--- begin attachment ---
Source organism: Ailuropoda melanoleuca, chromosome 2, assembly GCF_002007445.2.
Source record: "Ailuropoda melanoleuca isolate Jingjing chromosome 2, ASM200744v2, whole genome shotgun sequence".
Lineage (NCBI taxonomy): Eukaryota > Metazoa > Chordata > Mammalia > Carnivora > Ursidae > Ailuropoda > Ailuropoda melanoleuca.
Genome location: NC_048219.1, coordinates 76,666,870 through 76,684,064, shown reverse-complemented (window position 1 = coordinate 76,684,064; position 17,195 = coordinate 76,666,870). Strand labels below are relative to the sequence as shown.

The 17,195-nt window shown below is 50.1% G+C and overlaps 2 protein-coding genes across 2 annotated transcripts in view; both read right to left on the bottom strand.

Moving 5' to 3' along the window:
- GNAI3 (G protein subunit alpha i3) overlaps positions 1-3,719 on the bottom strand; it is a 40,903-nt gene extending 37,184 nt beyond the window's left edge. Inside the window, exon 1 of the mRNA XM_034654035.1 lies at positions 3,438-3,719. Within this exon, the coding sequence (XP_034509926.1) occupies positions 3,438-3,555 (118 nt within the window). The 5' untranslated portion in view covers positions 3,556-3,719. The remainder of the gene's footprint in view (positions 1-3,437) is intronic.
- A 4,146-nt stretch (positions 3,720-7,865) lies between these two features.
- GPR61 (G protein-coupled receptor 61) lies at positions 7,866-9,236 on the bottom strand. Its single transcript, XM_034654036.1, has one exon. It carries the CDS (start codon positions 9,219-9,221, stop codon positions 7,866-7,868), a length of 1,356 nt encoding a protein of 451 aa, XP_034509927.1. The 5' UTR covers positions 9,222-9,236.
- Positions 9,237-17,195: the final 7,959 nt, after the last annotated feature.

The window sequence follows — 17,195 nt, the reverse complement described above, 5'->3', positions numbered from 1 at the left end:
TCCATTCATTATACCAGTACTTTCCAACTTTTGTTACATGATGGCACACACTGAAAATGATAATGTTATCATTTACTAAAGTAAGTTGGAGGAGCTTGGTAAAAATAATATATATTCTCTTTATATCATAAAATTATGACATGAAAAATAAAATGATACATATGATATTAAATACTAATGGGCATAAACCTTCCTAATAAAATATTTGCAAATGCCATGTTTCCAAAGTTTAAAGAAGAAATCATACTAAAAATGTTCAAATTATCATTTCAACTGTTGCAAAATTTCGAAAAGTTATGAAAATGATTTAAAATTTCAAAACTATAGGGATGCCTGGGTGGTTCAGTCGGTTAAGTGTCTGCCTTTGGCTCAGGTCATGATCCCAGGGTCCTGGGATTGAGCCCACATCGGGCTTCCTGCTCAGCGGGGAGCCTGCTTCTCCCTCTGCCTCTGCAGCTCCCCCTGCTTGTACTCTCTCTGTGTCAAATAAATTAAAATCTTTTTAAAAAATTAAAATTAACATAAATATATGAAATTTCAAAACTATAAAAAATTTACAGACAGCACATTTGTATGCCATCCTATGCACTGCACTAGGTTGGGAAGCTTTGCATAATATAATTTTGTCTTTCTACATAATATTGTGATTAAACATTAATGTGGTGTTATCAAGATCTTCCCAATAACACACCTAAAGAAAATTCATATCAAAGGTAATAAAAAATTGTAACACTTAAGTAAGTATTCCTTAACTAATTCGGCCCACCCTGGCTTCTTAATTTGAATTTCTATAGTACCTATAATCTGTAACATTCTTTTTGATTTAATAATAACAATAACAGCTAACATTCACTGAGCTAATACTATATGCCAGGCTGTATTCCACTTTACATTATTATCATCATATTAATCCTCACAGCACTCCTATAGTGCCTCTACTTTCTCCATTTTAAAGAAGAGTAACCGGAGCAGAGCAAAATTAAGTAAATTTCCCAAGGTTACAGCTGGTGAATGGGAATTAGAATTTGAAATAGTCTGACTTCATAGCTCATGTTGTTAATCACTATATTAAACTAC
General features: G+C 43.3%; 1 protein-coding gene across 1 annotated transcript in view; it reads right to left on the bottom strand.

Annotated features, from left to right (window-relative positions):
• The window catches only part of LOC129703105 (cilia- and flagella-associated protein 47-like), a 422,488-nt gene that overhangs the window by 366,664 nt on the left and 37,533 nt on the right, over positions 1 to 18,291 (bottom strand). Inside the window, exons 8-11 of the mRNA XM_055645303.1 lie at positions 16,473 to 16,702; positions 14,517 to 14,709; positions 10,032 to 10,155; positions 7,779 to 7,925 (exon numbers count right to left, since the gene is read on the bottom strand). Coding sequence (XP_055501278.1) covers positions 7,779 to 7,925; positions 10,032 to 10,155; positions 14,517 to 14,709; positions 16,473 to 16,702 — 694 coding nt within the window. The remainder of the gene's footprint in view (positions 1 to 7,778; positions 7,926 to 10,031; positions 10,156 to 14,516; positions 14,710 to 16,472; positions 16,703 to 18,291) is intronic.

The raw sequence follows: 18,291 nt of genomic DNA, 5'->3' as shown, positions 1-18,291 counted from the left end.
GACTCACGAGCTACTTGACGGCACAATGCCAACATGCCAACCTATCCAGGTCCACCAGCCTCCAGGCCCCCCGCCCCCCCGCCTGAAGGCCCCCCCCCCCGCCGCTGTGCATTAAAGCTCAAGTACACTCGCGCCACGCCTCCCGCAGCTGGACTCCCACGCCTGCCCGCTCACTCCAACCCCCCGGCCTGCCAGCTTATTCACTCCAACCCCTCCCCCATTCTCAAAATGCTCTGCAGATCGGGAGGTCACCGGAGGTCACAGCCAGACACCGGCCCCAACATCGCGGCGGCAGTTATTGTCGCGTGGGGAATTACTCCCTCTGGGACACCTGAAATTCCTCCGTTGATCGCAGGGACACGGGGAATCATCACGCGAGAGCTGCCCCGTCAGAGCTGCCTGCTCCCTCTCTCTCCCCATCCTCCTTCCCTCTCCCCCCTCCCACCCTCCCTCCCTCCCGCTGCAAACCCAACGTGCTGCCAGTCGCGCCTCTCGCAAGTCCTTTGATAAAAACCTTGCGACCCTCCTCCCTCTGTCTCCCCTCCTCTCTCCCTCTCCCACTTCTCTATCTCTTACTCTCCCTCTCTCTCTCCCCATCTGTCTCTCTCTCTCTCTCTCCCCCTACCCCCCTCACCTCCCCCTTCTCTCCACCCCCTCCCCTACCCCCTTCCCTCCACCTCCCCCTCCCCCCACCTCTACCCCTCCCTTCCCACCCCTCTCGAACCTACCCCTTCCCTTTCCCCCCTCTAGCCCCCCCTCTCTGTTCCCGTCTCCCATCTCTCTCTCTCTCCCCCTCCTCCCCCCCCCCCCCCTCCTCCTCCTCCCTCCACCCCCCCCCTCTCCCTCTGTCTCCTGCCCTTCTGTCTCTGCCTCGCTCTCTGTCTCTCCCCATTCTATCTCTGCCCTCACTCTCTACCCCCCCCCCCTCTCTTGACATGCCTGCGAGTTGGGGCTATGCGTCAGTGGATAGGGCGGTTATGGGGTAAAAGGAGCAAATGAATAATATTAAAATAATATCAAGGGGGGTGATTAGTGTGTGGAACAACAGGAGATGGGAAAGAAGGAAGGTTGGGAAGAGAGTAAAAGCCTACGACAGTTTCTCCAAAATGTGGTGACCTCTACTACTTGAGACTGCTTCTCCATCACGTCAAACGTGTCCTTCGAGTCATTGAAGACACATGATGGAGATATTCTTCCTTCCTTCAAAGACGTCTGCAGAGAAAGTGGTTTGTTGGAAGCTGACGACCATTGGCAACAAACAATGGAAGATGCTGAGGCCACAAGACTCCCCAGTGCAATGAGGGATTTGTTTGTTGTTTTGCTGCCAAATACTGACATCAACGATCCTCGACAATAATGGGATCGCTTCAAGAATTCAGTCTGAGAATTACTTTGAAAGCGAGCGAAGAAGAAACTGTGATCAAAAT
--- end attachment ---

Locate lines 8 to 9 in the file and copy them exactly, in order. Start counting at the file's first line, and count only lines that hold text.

- A 4,146-nt stretch (positions 3,720-7,865) lies between these two features.
- GPR61 (G protein-coupled receptor 61) lies at positions 7,866-9,236 on the bottom strand. Its single transcript, XM_034654036.1, has one exon. It carries the CDS (start codon positions 9,219-9,221, stop codon positions 7,866-7,868), a length of 1,356 nt encoding a protein of 451 aa, XP_034509927.1. The 5' UTR covers positions 9,222-9,236.